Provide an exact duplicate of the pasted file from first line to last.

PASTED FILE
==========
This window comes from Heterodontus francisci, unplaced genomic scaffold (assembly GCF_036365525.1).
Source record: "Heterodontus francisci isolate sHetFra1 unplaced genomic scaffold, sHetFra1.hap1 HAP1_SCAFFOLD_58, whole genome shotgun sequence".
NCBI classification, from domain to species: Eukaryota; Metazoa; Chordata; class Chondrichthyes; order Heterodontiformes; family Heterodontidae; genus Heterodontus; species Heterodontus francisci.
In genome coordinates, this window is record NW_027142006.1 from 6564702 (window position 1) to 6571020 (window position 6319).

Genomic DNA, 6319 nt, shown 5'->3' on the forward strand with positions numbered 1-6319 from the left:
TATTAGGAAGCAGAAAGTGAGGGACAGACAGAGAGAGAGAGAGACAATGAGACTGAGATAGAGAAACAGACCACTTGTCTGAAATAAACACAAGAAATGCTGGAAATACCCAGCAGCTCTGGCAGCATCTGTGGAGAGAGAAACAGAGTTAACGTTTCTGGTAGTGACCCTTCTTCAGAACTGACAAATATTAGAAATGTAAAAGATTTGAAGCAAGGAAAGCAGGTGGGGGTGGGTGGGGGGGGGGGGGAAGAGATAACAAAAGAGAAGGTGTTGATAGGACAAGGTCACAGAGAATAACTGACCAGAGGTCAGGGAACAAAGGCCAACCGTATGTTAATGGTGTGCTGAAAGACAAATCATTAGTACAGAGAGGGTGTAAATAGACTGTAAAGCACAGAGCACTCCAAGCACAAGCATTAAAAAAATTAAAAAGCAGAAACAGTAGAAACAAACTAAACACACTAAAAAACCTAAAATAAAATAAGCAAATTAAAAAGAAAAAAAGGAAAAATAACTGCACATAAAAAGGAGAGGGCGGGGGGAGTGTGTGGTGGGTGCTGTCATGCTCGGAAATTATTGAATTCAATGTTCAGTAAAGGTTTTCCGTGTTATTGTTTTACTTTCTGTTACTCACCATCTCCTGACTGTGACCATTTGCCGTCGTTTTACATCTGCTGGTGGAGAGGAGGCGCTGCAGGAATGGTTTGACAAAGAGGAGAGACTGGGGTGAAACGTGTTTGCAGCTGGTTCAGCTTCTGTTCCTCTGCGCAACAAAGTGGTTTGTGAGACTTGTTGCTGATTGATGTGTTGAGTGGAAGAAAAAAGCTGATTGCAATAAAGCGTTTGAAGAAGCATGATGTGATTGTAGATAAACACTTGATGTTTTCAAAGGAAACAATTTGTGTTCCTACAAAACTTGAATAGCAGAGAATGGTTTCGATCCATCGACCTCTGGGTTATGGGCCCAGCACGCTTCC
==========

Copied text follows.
This window comes from Heterodontus francisci, unplaced genomic scaffold (assembly GCF_036365525.1).
Source record: "Heterodontus francisci isolate sHetFra1 unplaced genomic scaffold, sHetFra1.hap1 HAP1_SCAFFOLD_58, whole genome shotgun sequence".
NCBI classification, from domain to species: Eukaryota; Metazoa; Chordata; class Chondrichthyes; order Heterodontiformes; family Heterodontidae; genus Heterodontus; species Heterodontus francisci.
In genome coordinates, this window is record NW_027142006.1 from 6564702 (window position 1) to 6571020 (window position 6319).

Genomic DNA, 6319 nt, shown 5'->3' on the forward strand with positions numbered 1-6319 from the left:
TATTAGGAAGCAGAAAGTGAGGGACAGACAGAGAGAGAGAGAGACAATGAGACTGAGATAGAGAAACAGACCACTTGTCTGAAATAAACACAAGAAATGCTGGAAATACCCAGCAGCTCTGGCAGCATCTGTGGAGAGAGAAACAGAGTTAACGTTTCTGGTAGTGACCCTTCTTCAGAACTGACAAATATTAGAAATGTAAAAGATTTGAAGCAAGGAAAGCAGGTGGGGGTGGGTGGGGGGGGGGGGGAAGAGATAACAAAAGAGAAGGTGTTGATAGGACAAGGTCACAGAGAATAACTGACCAGAGGTCAGGGAACAAAGGCCAACCGTATGTTAATGGTGTGCTGAAAGACAAATCATTAGTACAGAGAGGGTGTAAATAGACTGTAAAGCACAGAGCACTCCAAGCACAAGCATTAAAAAAATTAAAAAGCAGAAACAGTAGAAACAAACTAAACACACTAAAAAACCTAAAATAAAATAAGCAAATTAAAAAGAAAAAAAGGAAAAATAACTGCACATAAAAAGGAGAGGGCGGGGGGAGTGTGTGGTGGGTGCTGTCATGCTCGGAAATTATTGAATTCAATGTTCAGTAAAGGTTTTCCGTGTTATTGTTTTACTTTCTGTTACTCACCATCTCCTGACTGTGACCATTTGCCGTCGTTTTACATCTGCTGGTGGAGAGGAGGCGCTGCAGGAATGGTTTGACAAAGAGGAGAGACTGGGGTGAAACGTGTTTGCAGCTGGTTCAGCTTCTGTTCCTCTGCGCAACAAAGTGGTTTGTGAGACTTGTTGCTGATTGATGTGTTGAGTGGAAGAAAAAAGCTGATTGCAATAAAGCGTTTGAAGAAGCATGATGTGATTGTAGATAAACACTTGATGTTTTCAAAGGAAACAATTTGTGTTCCTACAAAACTTGAATAGCAGAGAATGGTTTCGATCCATCGACCTCTGGGTTATGGGCCCAGCACGCTTCC